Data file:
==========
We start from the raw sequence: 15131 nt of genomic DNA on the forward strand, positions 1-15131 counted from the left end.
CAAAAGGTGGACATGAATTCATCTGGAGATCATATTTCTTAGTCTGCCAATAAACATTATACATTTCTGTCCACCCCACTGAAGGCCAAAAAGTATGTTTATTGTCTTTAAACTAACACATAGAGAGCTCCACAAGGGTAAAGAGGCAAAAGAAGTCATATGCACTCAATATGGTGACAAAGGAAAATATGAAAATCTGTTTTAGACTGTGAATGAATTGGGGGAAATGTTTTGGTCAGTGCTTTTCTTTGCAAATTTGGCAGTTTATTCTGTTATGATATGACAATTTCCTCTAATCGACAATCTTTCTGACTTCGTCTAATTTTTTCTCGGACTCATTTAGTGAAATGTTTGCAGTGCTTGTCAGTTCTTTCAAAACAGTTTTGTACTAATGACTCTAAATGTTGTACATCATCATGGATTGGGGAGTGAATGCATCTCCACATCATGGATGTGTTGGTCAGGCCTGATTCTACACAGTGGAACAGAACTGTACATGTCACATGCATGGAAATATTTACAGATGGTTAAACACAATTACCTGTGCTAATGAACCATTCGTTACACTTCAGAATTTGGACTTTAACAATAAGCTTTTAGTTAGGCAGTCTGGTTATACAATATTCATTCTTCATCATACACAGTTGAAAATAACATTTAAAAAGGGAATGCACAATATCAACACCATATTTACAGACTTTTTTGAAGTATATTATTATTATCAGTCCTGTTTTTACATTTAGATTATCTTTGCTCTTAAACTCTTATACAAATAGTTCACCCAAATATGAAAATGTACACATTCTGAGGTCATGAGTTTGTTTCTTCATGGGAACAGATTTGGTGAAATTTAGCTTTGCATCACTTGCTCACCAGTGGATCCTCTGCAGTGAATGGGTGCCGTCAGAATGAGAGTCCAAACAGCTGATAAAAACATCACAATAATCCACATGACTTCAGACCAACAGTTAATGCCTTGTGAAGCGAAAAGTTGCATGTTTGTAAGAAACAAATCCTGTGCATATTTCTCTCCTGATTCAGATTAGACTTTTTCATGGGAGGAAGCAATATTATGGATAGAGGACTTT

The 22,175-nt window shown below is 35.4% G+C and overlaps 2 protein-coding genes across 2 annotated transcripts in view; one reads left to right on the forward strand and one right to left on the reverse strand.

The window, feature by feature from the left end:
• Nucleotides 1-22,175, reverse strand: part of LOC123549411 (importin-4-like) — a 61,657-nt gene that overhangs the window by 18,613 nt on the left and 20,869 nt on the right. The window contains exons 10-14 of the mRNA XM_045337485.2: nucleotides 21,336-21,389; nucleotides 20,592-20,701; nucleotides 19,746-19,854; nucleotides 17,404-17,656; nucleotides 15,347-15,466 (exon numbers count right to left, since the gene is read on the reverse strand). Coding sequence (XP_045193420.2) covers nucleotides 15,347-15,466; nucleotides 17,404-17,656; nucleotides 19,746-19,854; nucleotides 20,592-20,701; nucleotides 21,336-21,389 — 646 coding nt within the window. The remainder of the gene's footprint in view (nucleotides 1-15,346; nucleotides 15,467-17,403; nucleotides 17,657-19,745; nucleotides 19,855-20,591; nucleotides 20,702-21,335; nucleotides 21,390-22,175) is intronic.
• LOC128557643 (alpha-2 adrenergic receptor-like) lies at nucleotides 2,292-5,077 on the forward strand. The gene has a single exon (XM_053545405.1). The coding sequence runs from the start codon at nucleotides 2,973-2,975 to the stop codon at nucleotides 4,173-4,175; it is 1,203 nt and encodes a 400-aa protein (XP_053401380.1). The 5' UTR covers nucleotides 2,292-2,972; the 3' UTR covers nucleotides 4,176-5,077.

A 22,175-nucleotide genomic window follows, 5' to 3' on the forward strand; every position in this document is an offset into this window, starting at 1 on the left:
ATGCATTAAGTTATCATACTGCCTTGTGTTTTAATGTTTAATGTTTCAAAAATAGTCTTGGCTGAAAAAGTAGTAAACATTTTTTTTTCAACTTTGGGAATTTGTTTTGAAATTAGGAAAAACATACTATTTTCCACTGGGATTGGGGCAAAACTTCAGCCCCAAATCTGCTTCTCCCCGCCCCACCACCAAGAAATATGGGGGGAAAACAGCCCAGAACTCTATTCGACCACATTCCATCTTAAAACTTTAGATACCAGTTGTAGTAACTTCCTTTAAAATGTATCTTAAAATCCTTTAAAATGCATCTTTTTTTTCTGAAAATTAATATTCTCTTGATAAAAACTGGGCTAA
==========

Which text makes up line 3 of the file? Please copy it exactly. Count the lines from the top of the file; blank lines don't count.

The 22,175-nt window shown below is 35.4% G+C and overlaps 2 protein-coding genes across 2 annotated transcripts in view; one reads left to right on the forward strand and one right to left on the reverse strand.